OPEN COURTS -- "Next
week's trial in San Francisco of a lawsuit challenging the initiative
that banned same-sex marriage in California won't be televised live,
but it will be videotaped for delayed Internet release on YouTube," reports Bob Egelko for the San Francisco Chronicle.

Chief
U.S. District Judge Vaughn Walker in San Francisco ordered the video
coverage, the first ever for a federal trial in California, over the
objections of Proposition 8's sponsors. Their lawyer argued that
allowing the proceedings to be viewed outside the courthouse would
violate their right to a fair trial by intimidating their witnesses.

"The knowledge that you're testifying to untold thousands or
millions ... can cause some witnesses to become more timid," and induce
others to be overly dramatic, attorney Michael Kirk told Walker.


Prop. 8's campaign committee, Protect Marriage, has maintained that
some of its supporters have been harassed, and that witnesses whose
testimony was widely seen would face further danger.

Walker will have the power to order that individual witnesses' faces be concealed or their voices muted on the YouTube uploads.

Kirk said such actions would only draw attention to the witnesses.
But Walker said this case seemed ideal for a pilot program, approved
last month by the federal appeals court in San Francisco, to allow
telecasting of selected nonjury civil trials.
 

He cited the wide interest in the case and said most of the
witnesses would be campaign officials or academic experts accustomed to
speaking in public.

"I've always thought that if the public could see how the judicial
process works, they would take a somewhat different view of it," the
judge said.
 

Prop. 8, approved by the voters in November 2008, amended the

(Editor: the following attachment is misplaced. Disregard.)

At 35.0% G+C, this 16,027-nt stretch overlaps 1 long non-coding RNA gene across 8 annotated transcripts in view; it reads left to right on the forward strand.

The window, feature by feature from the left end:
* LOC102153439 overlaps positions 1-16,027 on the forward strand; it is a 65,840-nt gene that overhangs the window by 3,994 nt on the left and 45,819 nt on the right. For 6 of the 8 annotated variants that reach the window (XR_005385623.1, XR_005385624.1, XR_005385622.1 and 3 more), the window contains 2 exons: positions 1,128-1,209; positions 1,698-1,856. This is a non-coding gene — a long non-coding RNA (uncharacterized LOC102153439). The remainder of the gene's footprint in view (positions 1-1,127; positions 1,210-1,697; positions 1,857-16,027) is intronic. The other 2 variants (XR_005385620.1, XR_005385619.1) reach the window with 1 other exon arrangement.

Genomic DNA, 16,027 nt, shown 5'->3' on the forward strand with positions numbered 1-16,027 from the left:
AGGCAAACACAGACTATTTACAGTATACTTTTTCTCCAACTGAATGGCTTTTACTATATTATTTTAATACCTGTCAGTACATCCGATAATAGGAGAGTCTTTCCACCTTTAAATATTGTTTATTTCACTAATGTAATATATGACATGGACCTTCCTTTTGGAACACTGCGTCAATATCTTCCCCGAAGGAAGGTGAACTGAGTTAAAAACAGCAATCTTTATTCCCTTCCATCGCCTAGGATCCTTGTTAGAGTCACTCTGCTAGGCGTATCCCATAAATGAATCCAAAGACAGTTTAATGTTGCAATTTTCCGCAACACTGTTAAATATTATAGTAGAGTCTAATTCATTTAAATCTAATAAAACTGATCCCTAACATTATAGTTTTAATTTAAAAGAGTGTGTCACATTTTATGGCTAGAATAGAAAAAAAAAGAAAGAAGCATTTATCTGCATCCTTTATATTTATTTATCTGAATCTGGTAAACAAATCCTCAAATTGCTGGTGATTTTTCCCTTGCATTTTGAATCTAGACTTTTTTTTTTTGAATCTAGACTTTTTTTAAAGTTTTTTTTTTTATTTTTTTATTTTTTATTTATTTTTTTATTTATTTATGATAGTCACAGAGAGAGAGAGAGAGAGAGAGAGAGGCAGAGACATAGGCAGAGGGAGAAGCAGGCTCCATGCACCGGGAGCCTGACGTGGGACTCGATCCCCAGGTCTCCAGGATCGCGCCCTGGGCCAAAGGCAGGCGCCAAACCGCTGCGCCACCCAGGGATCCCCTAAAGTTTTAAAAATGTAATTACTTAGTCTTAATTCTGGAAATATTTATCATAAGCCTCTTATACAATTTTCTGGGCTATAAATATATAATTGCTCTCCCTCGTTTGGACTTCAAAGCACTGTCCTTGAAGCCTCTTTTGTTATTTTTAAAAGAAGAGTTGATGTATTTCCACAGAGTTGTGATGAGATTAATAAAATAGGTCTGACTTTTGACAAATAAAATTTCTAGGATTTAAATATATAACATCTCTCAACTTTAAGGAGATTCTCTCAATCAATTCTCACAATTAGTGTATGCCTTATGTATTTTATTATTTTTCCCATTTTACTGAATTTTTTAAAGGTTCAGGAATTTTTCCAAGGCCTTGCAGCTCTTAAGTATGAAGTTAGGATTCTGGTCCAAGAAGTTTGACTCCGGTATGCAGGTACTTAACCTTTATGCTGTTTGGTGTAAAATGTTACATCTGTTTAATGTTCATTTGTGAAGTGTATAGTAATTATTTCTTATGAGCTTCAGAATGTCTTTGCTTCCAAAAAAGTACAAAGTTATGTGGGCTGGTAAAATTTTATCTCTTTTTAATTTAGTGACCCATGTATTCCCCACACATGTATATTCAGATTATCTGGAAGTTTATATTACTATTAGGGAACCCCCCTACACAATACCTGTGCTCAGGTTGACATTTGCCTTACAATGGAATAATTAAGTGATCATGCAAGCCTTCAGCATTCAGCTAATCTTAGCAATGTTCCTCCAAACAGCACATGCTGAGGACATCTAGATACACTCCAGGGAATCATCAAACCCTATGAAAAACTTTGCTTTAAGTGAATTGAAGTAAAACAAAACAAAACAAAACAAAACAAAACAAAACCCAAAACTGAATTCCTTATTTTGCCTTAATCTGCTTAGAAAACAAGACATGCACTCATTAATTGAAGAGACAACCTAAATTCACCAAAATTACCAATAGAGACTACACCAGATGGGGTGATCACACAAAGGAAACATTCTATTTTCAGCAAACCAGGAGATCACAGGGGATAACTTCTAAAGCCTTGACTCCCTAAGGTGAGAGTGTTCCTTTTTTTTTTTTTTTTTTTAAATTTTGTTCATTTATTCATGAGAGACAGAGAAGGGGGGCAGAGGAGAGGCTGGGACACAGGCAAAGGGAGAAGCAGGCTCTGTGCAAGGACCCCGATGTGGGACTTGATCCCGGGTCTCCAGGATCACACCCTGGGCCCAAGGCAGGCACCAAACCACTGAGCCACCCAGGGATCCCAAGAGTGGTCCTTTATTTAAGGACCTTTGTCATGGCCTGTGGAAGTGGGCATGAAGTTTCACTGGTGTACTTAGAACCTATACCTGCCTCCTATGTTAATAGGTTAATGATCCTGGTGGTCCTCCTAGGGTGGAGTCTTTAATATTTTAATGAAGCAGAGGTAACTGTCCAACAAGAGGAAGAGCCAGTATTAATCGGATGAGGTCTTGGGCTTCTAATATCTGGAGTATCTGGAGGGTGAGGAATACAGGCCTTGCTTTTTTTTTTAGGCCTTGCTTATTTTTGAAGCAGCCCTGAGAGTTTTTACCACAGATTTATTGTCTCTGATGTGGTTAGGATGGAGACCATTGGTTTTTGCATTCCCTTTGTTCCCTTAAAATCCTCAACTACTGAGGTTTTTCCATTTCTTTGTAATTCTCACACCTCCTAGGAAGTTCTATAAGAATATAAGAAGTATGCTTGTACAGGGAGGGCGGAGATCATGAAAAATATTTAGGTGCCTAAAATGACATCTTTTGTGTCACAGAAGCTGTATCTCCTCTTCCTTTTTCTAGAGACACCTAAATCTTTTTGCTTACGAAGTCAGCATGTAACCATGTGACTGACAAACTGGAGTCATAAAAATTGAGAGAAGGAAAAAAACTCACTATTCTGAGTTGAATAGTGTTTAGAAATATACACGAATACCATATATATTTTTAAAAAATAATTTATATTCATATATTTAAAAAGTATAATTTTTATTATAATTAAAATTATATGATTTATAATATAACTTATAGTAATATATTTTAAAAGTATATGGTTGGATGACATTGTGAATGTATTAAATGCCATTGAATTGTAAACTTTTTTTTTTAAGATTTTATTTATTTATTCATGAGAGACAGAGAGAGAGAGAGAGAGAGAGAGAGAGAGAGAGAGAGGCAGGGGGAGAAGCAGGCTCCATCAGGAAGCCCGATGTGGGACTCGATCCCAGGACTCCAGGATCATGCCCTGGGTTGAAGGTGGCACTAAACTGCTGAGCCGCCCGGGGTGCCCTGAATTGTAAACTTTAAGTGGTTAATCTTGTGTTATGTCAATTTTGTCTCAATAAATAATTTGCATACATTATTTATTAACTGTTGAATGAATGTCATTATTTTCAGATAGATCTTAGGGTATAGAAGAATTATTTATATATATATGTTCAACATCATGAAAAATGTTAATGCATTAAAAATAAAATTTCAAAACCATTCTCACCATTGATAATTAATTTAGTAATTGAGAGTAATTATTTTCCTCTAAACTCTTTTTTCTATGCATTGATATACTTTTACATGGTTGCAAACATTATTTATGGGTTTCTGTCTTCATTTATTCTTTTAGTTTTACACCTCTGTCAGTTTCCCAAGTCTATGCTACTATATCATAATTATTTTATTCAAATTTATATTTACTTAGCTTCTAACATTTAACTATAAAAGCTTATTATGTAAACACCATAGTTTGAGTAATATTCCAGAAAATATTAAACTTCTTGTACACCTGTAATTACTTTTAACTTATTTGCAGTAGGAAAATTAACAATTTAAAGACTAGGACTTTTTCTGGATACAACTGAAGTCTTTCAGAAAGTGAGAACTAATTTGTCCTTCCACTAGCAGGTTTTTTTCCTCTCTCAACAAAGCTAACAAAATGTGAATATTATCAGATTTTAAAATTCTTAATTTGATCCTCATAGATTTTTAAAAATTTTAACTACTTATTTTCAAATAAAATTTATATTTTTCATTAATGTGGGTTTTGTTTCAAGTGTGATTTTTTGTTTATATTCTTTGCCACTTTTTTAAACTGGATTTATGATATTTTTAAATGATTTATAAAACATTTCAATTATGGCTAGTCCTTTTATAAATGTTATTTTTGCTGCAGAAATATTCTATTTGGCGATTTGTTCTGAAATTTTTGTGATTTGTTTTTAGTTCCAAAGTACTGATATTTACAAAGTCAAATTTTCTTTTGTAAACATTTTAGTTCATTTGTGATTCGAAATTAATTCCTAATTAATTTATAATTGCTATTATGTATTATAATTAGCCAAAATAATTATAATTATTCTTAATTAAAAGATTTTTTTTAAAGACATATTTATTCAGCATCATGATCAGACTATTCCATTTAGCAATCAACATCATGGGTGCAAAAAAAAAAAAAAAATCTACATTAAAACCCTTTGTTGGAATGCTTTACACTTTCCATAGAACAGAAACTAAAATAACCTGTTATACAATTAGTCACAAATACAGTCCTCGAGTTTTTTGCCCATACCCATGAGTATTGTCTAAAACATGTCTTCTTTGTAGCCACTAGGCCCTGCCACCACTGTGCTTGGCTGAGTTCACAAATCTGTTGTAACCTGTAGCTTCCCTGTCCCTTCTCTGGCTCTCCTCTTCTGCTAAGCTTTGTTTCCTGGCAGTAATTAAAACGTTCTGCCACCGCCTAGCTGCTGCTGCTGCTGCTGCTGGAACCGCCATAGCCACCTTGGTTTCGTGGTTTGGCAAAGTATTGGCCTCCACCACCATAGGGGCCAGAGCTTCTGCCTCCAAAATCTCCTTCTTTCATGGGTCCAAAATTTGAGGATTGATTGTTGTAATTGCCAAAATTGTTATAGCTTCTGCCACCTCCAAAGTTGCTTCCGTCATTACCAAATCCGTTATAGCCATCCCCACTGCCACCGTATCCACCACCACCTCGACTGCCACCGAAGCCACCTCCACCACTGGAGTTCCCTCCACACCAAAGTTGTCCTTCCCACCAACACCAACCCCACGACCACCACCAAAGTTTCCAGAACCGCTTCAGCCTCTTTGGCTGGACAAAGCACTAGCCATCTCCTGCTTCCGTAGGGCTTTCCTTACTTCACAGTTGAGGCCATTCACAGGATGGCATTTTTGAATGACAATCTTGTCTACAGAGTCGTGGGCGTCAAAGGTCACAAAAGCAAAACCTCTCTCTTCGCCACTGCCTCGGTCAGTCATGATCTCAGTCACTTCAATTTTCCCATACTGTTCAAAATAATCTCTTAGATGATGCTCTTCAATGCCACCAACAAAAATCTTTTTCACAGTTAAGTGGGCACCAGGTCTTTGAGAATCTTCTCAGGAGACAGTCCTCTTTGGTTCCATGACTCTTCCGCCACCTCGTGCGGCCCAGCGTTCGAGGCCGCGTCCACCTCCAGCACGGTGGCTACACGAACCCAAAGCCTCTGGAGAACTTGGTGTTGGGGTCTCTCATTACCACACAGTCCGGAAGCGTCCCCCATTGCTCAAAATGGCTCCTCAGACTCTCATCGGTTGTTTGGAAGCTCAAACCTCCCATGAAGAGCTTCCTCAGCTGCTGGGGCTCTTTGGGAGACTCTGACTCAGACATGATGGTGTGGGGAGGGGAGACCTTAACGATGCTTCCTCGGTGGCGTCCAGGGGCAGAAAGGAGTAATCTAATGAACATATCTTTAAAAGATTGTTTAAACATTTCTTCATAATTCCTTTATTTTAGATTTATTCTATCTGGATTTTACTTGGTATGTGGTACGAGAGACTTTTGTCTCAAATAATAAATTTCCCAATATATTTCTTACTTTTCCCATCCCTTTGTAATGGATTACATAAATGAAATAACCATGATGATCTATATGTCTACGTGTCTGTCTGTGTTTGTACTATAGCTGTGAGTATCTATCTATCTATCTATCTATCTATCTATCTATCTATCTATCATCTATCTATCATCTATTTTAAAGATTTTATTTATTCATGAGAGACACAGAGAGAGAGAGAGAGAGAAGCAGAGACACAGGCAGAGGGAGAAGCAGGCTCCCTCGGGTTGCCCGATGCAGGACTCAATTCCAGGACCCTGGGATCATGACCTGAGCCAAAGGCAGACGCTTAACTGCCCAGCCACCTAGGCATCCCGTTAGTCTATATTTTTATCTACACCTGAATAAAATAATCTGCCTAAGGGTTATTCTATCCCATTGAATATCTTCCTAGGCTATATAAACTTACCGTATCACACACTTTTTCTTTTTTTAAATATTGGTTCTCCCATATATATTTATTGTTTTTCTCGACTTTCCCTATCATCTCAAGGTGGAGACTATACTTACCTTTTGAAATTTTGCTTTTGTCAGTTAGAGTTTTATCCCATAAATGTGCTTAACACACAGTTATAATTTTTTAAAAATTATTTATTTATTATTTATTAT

California Constitution to overturn a May 2008 state Supreme Court
ruling that allowed gay and lesbian couples to marry.

The lawsuit by two same-sex couples, a gay-rights group and the city
of San Francisco claims the initiative violates the U.S. constitutional
guarantee of equal protection by discriminating on the basis of sexual
orientation and gender. The nonjury trial, the first in any U.S. court
on same-sex marriage, begins Monday and is scheduled to last two to
three weeks.


Lawyers for the couples supported video coverage. "What happens in
the courtroom is public property," attorney Theodore Boutrous told
Walker.


Courts in most states, including California, allow television
coverage with the judge's consent, but federal courts have historically
barred cameras. The Ninth U.S. Circuit Court of Appeals in San
Francisco is one of two appellate courts that televises some of its
hearings, but no appellate court has allowed telecasting of trials
until now.

Walker's order, subject to final approval by the appeals court's
chief judge, allows live video feeds to public areas of federal appeals
courthouses in San Francisco, Pasadena, Seattle and Portland, Ore., and
to a federal court in Chicago that has requested it.


The videotape will be posted on a YouTube site ( www.youtube.com/usdccand) as soon as possible, which might be later the same day or the next morning, said Buz Rico, the court's technical adviser.